Nearly 70 percent of India’s timber imports go through ports in Kandla and Mundra. India’s largest timber cluster lies within 15 km of Deendayal Port, previously known as Kandla Port, stretching between Gandhidham and Anjar.
The Deendayal Port Trust’s plan to develop a furniture park in the region has hit a roadblock, with industry players reluctant to take up plots on lease due to high rent.
Amazon expands furniture range
Amazon India has expanded its range in the furniture category to over 160,000 products, especially from small and medium-sized businesses, ahead of the festive season, according to a report by Press Trust India.
Amazon, which has pumped billions of dollars into its Indian operations in the last few years, said its furniture business has grown by over 120 percent in the last year. Around 25 percent of furniture buyers use finance schemes, such as nocost equated monthly instalments (EMI).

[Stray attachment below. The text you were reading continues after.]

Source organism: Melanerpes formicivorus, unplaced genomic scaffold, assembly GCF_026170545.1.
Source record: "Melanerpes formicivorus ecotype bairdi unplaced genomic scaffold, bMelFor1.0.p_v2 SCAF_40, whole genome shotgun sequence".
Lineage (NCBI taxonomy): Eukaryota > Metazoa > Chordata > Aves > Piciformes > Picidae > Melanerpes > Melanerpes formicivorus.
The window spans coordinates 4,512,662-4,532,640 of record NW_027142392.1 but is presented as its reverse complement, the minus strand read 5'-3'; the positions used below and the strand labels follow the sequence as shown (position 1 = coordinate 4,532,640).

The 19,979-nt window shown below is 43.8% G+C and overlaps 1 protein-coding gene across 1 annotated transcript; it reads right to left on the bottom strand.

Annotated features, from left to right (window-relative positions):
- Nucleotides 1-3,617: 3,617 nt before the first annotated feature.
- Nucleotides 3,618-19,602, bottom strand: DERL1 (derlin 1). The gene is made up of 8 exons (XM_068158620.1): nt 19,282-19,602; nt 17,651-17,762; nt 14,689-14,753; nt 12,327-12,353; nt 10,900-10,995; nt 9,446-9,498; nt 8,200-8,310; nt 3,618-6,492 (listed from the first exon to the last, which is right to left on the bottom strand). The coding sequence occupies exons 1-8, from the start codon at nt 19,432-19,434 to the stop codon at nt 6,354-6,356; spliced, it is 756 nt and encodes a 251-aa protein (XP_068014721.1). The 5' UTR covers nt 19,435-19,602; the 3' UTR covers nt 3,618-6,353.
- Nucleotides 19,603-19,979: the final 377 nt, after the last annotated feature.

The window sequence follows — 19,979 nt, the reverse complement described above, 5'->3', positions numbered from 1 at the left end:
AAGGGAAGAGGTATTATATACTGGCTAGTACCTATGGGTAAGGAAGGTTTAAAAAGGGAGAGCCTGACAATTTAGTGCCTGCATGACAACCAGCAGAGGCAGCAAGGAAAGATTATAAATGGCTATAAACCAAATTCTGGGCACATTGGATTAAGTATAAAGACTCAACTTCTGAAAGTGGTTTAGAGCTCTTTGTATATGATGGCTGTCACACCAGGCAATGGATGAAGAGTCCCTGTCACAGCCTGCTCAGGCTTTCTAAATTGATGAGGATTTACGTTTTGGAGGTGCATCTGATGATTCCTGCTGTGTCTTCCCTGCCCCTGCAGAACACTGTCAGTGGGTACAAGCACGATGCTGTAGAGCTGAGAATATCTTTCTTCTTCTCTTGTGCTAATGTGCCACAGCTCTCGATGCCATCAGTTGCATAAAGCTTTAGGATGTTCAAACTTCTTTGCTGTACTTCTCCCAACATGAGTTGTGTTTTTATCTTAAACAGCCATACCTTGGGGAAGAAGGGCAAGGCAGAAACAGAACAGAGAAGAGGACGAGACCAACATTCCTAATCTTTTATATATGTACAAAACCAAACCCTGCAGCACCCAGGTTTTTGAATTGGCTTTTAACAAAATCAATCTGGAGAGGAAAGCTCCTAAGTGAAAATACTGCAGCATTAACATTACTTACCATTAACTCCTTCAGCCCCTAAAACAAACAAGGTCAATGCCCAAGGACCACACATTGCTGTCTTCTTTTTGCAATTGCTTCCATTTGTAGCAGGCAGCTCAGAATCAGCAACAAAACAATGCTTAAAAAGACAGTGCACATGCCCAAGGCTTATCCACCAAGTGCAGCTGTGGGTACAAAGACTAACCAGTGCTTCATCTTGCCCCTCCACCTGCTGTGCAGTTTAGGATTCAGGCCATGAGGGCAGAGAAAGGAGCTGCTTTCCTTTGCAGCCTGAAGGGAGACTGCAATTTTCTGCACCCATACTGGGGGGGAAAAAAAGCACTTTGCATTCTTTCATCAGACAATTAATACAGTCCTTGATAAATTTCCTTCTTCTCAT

More than 65 percent of Amazon’s sales are from customers beyond the big urban conglomerates in cities such as Nasik, Raipur, Vellore, Udupi, Kota, Kollam and Palakkad. Online marketing is also enabling small and medium-sized businesses in artisan hubs to sell their products to a nationwide customer base.
Exports, imports still growing
Vietnam exported wood and wood products valued at US$ 995 million in October 2019, bringing the total export value in the first ten months of 2019 to US$8.52 billion, up by 17.8 percent compared with the same period in 2018.
Combined, the US, China, Japan and the South Korea accounted for 80.6 percent of the total export value in the first 10 months of 2019. Vietnam’s exports of wood and wood products to the US grew by 11.5 percent over the period, to US$2.09 billion.
Vietnam imported more than US$2 billion of wood and wood products in the first nine months of 2019. China is the single biggest supplier, accounting for 22.9 percent of the total value (US$430 million), up by 41.4 percent compared with the same period in 2018.